rdio.com: Using rdio and collections

How to use rdio.com?

Collection

The collection is like your record/cd collection. It’s nice for browsing. You can use it to impress people with its size, or variety, or depth of your 80’s music. Whatever you like. Rdio’s algorithms use it to help suggest other music.
It’s nothing like your physical record/cd collection because nothing has to be in your collection for you to listen to it. You can listen to an album by searching for it, or see someone else is listening to an album, or that it’s popular. Just click to play to listen as easily as as if it was in your collection.
You can add individual songs to your collection, entire albums, or every album by Duran Duran. It doesn’t take up any disk space; it doesn’t cost you anything more; you don’t run into some limit on the number of songs. Adding to your collection has zero cost and similar worth.
The Collection is a traditional way of organizing your music.

rdio.com: Using rdio and playlists

More on how to use Rdio

Playlists

Playlists offer the ultimate flexibility — it’s the modern version of a mix-tape. You can make your own Duran Duran “Greatest Hits” album — it’s just called a playlist instead of an album. You can have as many songs on your playlist as you want: “My favorite 50 Duran Duran songs” or “My favorite 500 songs”.

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A song can be on as many different playlists as needed.
I have a couple standard playlists. The one I listen to the most:

  • “Dark”: Whenever I find something new (or old) that I like a lot I put it here. I usually keep it around 20 songs. After I get tired of something I move it to one of the following playlists for old favorites.

When I run into an old favorite I’ll put it onto a playlist organized by decade. That’s because it tends to be a “objective” way for me to organize songs. The answer to “is this rock or alternative” seems to change day-to-day for me.

  • “60’s”
  • “70’s”
  • “80’s”
  • “90’s”
  • “naughts” (2000’s)
  • “10’s”

I have a few playlists for occasions:

  • “Pre-Dinner” for before a dinner party
  • “At Dinner” while eating
  • “Post Dinner” for some louder, funner music.
  • “Sunday Morning” some classical music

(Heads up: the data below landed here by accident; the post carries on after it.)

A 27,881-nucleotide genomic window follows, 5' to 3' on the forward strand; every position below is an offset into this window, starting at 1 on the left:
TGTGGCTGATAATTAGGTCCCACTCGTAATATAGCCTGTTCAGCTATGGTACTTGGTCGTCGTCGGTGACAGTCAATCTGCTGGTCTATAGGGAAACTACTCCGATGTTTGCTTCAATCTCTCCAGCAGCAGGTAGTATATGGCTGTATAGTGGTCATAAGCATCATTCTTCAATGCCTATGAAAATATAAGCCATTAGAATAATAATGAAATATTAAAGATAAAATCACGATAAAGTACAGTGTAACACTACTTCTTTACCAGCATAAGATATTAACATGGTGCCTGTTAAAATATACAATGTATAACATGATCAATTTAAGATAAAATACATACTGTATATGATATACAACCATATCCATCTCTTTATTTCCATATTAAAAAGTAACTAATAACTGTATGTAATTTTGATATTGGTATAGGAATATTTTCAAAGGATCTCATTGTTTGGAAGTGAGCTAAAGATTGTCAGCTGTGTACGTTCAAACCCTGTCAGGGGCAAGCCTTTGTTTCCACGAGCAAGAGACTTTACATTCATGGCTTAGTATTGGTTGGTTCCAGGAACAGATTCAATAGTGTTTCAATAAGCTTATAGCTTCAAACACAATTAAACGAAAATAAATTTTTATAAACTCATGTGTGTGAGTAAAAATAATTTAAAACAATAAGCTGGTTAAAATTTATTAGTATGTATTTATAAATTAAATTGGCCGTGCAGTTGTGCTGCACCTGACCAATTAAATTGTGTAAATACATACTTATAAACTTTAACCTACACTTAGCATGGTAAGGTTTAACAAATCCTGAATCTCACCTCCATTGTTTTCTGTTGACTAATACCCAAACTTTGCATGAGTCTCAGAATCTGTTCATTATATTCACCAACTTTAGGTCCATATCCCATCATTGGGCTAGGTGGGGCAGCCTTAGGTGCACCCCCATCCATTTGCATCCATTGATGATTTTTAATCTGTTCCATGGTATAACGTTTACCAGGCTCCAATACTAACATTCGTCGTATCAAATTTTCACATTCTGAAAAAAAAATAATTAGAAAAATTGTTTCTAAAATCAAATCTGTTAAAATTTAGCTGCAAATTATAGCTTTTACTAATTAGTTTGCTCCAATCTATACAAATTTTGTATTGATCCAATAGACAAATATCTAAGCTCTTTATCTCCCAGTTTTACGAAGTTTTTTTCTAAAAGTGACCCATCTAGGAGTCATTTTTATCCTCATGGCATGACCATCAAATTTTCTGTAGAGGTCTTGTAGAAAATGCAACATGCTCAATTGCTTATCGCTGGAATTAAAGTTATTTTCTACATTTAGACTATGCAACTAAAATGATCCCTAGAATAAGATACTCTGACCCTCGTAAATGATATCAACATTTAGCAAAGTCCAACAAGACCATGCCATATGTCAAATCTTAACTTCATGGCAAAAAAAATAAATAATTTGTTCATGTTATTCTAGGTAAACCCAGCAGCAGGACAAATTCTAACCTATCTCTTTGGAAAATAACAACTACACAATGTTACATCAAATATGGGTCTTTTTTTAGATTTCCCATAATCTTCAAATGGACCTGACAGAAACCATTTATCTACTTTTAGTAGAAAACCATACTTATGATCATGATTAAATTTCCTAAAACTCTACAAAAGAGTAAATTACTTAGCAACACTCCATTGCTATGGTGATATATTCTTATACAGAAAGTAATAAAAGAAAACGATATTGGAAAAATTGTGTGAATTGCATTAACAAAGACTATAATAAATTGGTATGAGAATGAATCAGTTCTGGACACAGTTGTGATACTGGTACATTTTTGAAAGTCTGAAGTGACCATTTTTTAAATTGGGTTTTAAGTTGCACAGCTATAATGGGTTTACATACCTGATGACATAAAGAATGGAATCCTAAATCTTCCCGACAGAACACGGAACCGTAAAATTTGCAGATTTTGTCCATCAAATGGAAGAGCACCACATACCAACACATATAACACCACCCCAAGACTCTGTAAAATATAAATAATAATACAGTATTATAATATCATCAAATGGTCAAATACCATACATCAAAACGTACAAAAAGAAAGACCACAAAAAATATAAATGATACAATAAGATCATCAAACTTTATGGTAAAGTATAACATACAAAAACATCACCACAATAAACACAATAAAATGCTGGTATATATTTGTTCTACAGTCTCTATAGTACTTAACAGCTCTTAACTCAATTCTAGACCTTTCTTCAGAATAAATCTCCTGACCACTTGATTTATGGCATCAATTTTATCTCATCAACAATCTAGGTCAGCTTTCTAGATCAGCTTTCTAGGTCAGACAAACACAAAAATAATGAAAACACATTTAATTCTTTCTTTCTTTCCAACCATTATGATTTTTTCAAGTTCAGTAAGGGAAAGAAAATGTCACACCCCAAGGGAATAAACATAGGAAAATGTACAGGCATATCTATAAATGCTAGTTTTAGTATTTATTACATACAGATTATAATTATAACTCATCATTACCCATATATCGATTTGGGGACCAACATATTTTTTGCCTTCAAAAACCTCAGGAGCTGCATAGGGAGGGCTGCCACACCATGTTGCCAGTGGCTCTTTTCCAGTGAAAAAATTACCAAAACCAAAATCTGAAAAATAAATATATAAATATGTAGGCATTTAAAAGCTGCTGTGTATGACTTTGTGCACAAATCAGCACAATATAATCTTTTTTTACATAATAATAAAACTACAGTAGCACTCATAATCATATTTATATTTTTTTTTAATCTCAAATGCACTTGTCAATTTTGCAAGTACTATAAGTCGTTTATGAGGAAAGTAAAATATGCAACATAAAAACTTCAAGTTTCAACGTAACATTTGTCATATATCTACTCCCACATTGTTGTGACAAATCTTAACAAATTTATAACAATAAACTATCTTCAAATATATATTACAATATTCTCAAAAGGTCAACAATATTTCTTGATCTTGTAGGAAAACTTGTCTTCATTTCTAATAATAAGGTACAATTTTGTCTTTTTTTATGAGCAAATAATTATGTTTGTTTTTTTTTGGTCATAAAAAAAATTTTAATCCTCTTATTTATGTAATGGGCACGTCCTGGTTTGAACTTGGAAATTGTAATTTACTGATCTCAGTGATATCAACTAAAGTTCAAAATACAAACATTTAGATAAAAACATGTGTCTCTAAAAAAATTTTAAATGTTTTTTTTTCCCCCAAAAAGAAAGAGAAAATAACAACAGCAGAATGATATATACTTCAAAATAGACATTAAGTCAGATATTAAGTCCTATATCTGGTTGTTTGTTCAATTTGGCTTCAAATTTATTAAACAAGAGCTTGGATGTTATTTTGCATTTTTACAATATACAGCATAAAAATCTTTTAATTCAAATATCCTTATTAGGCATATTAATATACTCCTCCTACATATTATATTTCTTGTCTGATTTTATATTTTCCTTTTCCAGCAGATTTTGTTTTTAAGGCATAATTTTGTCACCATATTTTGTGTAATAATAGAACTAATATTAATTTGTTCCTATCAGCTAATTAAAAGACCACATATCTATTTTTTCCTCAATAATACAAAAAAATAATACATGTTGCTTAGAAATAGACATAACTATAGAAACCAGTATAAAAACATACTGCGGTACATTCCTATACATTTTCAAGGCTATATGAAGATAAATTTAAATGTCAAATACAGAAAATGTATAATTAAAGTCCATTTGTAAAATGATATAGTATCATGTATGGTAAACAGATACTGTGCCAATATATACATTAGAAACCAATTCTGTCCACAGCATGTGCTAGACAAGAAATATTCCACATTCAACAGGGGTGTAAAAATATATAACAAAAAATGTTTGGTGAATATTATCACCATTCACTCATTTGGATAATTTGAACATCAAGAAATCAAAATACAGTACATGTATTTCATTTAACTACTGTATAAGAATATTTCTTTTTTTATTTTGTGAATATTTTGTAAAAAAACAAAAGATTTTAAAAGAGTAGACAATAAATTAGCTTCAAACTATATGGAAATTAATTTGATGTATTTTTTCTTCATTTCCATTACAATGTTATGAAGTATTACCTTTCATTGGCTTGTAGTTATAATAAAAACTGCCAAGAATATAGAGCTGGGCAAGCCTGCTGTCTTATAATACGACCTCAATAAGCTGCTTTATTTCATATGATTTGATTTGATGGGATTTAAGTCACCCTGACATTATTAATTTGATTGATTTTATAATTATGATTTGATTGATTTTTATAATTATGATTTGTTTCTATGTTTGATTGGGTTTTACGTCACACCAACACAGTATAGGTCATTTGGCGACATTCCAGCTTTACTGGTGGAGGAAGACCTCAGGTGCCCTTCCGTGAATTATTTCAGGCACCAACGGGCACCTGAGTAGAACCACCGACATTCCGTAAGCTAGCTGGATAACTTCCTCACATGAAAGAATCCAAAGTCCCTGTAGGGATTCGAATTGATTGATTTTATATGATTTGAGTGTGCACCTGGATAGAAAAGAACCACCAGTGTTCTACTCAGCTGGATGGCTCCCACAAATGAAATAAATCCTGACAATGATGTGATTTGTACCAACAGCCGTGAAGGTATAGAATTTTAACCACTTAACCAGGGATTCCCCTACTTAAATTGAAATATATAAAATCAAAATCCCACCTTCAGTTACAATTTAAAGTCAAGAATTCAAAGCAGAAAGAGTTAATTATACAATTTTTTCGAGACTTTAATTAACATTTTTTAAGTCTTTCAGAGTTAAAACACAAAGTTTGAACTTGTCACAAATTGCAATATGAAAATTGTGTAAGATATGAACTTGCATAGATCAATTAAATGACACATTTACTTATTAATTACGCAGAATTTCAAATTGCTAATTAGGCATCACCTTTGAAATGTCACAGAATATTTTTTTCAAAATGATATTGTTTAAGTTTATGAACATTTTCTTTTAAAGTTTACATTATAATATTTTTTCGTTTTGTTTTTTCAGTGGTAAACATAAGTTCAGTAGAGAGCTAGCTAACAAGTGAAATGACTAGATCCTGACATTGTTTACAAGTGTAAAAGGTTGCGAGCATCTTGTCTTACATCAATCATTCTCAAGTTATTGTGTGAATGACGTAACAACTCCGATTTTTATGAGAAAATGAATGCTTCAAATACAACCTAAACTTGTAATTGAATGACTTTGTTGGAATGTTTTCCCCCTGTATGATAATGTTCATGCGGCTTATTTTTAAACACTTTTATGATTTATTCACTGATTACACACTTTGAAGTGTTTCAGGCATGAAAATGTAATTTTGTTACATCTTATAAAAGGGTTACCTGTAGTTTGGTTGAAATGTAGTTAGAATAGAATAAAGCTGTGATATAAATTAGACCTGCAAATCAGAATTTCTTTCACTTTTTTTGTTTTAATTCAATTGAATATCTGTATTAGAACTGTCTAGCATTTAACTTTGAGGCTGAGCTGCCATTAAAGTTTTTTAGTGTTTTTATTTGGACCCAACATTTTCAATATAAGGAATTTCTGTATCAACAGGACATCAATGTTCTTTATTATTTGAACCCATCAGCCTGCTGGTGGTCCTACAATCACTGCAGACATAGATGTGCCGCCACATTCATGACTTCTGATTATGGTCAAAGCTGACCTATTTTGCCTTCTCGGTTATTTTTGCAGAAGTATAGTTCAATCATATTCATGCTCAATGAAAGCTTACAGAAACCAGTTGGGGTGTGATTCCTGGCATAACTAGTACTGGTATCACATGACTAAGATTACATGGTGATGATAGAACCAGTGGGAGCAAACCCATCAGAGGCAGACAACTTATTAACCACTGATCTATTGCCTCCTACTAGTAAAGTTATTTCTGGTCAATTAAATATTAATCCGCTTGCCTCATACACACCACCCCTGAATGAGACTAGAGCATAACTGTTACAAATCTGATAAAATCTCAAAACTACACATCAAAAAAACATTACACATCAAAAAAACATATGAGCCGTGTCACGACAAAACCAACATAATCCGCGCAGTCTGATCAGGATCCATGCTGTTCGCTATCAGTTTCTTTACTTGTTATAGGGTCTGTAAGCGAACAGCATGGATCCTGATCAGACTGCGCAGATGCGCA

I have a playlist that I just dump stuff on to listen to later:

  • “Try This”

You can also just add music to your “Up Next” list. More about that later.
Then I have some silly project playlists:

  • “Sidereal Days” I was collecting songs from a book about the early days of Rock&Roll
  • “NYC” Songs about New York City.

Feel free to create playlists however you like to think about music. You are no longer bound by the constraints of the album.

rdio.com: Intro and Pricing

I’ve used Rdio for the past half-year and thought I’d explain how it works. I also had Spotify for a similar amount of time before switching to Rdio. They are very similar; I liked Rdio more.

You rent music from Rdio for about $10/month (I’m paying $18 for my wife and me plus another $5 for my son). We each get unlimited music and downloads. We each have separate accounts. Really! You can download thousands of songs to your iPhone, iTouch, or other smart phones. Obviously, you can only download limited by storage capacity. I do that for music I listen to regularly so it keeps working while I’m on the subway. If music is not already stored on my device it is streamed so you can always listen to more music.
When you stop paying you lose access to the music.
You can download an app for you Mac — for some reason I tend to prefer desktop apps. Probably some outdated notion that desktop apps are more capable then a web based interface — not so true given the number of people that use web based interfaces.

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The web interface is pretty similar to the app. It’s nice because you can use it without installing any software so it’s much easier to use a work.

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